The Bariatric Center of Southwest Healthcare System at Inland Valley Medical Center is a comprehensive center and is an Accredited Bariatric Center by the Metabolic and Bariatric Surgery Acceditation and Quality Improvement Program (MBSAQIP). This designation means that Inland Valley Medical Center has met the essential criteria that ensure it is fully capable of supporting a bariatric surgery care program and that its institutional performance meets the requirements outlined by the MBSAQIP.
Patients seek bariatric surgery to reduce the number of obesity-related complications like heart disease, stroke, sleep apnea and diabetes. And then to reduce their weight, look better and feel better. Minimally invasive, laparoscopic bariatric surgery at the Bariatric Center reduces the size of the stomach to limit the amount of food eaten. Also, this procedure requires a smaller incision, usually involving less pain and faster recovery. David Suh, MD, who was trained at UCSF, has perfected the laparoscopic technique at Southwest for patients who are excessively overweight. "This is the surgical solution many dangerously overweight patients have been waiting for," says Dr. Suh. "It offers the same permanent weight loss without the pain, disability and complications that can result from major abdominal surgery."
An Alarming Trend
Up to 40% of Americans can be considered obese. "There's an alarming trend among the population toward obesity," Dr. Suh says. "It is a problem that a lot of people have their entire lives. They also develop serious medical conditions—such as severe diabetes—that can affect the length and quality of their lives." For those who are dangerously overweight, diet, exercise and drug therapy have not provided a lasting solution. Now, laparoscopic techniques can make surgery easier on the patient than standard, major abdominal surgery. And more private insurers now are offering coverage for bariatric surgery.
Types of Surgery
The Gastric Sleeve, also known as Vertical Sleeve Gastroectomy, is one of the most recent weight-loss procedures. This innovative procedure is typically chosen by potential bariatric patients because it has fewer long-term risks and doesn't require any foreign objects to be placed inside the body. Out-of-town patients also favor this procedure because of the minimal follow-up care required. Patients undergoing the sleeve procedure can typically expect a two-night stay in the hospital and the ability to return to a normal routine within one week of surgery. Sleeve patients who practice the principles of behavior change can expect, on average, 60-70 percent excess weight loss within two years of having surgery. Additionally, patients tend to have fewer long-term risks such as ulcers, hernias and nutritional deficiencies.
In this procedure, the surgeon staples across the top portion of the stomach to create a very small stomach pouch. The surgeon then connects the new stomach pouch to the small intestine, bypassing some of the upper and more absorptive part of the small intestine. This reduces the amount of food eaten as well as decreases absorption of the food and calories consumed. Results vary but the average patient usually can expect to lose 50 to 90 percent of excess weight in 12 to 18 months after surgery.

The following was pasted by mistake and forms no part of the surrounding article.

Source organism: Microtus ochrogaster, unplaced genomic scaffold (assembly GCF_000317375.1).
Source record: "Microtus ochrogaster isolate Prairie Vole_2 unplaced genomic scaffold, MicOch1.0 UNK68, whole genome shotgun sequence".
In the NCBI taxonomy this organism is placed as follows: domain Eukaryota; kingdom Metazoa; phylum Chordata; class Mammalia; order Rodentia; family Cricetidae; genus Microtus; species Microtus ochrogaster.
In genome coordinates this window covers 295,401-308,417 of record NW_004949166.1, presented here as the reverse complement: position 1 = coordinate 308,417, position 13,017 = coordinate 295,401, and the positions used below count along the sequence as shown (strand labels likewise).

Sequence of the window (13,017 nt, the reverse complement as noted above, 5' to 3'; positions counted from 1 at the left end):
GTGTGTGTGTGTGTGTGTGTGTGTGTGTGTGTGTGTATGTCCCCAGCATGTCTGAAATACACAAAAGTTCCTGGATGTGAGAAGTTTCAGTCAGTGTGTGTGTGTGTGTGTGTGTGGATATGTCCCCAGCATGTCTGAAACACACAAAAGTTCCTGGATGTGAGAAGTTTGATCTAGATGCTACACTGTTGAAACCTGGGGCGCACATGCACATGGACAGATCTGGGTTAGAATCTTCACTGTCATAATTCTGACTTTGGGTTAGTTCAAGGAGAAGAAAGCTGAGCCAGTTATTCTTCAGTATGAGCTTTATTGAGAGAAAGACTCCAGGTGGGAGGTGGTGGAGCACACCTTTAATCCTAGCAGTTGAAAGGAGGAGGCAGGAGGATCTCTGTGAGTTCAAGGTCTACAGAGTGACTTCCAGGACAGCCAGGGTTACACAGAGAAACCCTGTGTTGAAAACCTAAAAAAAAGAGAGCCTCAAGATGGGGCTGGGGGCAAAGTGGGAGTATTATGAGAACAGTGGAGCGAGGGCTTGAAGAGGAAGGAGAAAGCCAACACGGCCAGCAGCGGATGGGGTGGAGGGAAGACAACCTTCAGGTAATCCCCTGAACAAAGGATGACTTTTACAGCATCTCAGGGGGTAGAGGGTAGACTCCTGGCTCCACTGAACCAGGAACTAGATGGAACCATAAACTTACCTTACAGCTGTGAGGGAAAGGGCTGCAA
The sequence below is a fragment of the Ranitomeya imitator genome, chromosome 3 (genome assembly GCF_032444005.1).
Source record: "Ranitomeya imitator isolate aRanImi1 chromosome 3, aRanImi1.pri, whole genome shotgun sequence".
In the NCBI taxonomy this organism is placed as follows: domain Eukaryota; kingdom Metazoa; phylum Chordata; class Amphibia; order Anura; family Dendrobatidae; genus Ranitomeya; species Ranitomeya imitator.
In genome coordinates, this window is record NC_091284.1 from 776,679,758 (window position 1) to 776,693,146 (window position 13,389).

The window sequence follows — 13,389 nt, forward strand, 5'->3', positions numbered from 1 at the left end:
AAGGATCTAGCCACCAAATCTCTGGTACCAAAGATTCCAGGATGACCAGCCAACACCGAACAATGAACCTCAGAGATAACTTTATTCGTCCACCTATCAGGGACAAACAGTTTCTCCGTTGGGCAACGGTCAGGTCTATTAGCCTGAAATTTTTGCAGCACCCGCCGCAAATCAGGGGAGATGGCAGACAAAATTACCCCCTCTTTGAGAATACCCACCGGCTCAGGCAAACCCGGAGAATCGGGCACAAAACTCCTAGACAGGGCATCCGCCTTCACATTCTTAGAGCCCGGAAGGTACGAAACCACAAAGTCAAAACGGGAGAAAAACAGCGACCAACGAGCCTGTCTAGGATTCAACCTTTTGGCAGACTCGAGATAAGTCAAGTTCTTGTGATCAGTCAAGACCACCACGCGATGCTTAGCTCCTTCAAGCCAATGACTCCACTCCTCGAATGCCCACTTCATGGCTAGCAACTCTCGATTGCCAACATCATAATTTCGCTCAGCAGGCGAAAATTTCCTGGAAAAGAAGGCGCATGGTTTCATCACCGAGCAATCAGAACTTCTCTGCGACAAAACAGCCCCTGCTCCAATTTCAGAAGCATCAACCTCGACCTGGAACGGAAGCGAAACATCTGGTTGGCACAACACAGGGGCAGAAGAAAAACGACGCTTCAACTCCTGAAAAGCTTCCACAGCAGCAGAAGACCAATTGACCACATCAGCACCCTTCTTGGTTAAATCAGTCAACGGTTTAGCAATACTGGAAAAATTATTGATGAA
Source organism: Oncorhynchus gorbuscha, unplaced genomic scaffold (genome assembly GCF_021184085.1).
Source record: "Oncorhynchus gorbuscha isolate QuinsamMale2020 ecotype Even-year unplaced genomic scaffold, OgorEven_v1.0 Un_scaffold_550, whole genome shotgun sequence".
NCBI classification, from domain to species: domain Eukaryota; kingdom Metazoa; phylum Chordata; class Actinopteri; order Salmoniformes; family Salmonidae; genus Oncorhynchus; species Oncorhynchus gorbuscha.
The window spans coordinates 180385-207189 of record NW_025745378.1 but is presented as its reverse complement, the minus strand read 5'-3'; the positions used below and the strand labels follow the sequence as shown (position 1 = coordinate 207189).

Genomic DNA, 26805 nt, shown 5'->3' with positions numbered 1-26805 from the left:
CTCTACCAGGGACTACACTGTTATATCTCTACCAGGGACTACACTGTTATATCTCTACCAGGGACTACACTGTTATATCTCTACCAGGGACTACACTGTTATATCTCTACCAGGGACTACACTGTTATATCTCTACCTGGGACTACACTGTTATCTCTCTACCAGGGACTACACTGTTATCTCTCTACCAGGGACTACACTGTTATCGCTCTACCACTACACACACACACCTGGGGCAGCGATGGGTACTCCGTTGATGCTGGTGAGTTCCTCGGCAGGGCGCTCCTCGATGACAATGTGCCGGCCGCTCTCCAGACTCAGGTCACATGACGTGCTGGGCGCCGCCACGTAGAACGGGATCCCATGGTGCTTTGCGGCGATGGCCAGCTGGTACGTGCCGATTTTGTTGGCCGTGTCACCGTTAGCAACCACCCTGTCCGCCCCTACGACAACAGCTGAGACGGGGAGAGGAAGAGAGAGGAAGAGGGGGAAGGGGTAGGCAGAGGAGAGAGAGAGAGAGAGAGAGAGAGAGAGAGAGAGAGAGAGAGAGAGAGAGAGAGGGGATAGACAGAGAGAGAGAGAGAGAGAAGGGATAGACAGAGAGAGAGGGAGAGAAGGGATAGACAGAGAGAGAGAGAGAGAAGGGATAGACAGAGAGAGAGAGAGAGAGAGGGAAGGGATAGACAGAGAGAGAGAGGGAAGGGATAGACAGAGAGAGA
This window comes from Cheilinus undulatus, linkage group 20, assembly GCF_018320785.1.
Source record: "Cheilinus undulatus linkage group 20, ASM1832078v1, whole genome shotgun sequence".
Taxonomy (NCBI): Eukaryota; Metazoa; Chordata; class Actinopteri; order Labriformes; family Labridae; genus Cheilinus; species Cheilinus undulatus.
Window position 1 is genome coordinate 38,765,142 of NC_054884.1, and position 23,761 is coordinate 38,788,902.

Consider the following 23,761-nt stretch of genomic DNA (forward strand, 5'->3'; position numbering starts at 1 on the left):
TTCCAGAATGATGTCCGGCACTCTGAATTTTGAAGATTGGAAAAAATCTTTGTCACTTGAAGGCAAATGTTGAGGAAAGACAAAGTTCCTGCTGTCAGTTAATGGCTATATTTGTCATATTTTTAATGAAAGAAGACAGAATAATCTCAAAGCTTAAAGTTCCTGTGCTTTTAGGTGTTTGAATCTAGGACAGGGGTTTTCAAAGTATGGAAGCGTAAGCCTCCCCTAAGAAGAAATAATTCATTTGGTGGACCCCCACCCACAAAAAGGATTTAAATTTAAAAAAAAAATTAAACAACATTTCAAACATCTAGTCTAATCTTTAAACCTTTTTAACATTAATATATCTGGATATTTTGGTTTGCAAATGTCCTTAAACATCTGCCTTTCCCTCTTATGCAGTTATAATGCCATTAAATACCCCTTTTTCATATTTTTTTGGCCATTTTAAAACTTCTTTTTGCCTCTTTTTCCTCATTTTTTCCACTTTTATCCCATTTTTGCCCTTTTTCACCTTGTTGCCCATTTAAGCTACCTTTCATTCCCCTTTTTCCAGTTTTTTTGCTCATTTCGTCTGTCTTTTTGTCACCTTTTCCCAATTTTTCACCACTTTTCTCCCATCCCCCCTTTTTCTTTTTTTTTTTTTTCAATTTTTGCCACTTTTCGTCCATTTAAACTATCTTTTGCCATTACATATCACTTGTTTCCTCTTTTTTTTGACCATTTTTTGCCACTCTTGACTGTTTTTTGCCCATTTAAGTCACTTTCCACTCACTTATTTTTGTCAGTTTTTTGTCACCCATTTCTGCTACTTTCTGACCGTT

Laparoscopic Adjustable Gastric Band
Gastric Band Surgeons use a silicone band to create a small pouch using the top part of the existing stomach. Using thin surgical instruments and a small internal camera to monitor the operation, the surgeon places a silicone band around the top portion of the stomach creating a small pouch, without cutting or stapling. This pouch later limits the patient's food consumption without disrupting the normal progression of food through the digestive tract. In some cases, the gastric band is connected via a small tube to a small reservoir that contains saline. This reservoir is placed under the skin of the upper abdomen. After surgery, the surgeon will examine the patient to ensure that the band contains enough saline. It needs to be tight enough to allow for gradual weight loss while ensuring that the patient eats enough food for proper nutrition. Adjustments typically are made to the band one month after the procedure. Using a fine needle, the surgeon can add or remove saline to enlarge or shrink the band. This results in allowing moreor less food to pass between the two parts of the stomach. The number of adjustments varies from person to person, but most patients usually need three to five before the band is at the ideal tightness. This procedure allows for pregnancy since the stomach outlet size can be opened to increase nutritional uptake. With the Lap Band procedure, patients can experience weight loss of one to three pounds a week in the first year after surgery. The amount usually decreases after 12 to 18 months.
Individual results may vary. There are risks associated with any surgical procedure.
Talk with your doctor about these risks to find out if bariatric surgery is right for you.
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David Suh, MD. is the Medical Director of the Southwest Healthcare System Bariatric Center of Excellence. Dr. Suh is board certified by the American Board of General Surgery and specializes in laparoscopic bariatric surgery. He received his medical degree from the University of California San Francisco School of Medicine, where he also completed his internship and residency. Dr. Suh is an Associate Fellow of the American Society of Bariatric Surgeons.
- MIT – Biology
- UCSF Medical Center – Medical Degree
- UCSF Medical Center – Internship, General Surgery
- Residency, General Surgery
- Chief Resident, General Surgery
- Advanced Laparoscopic Fellowship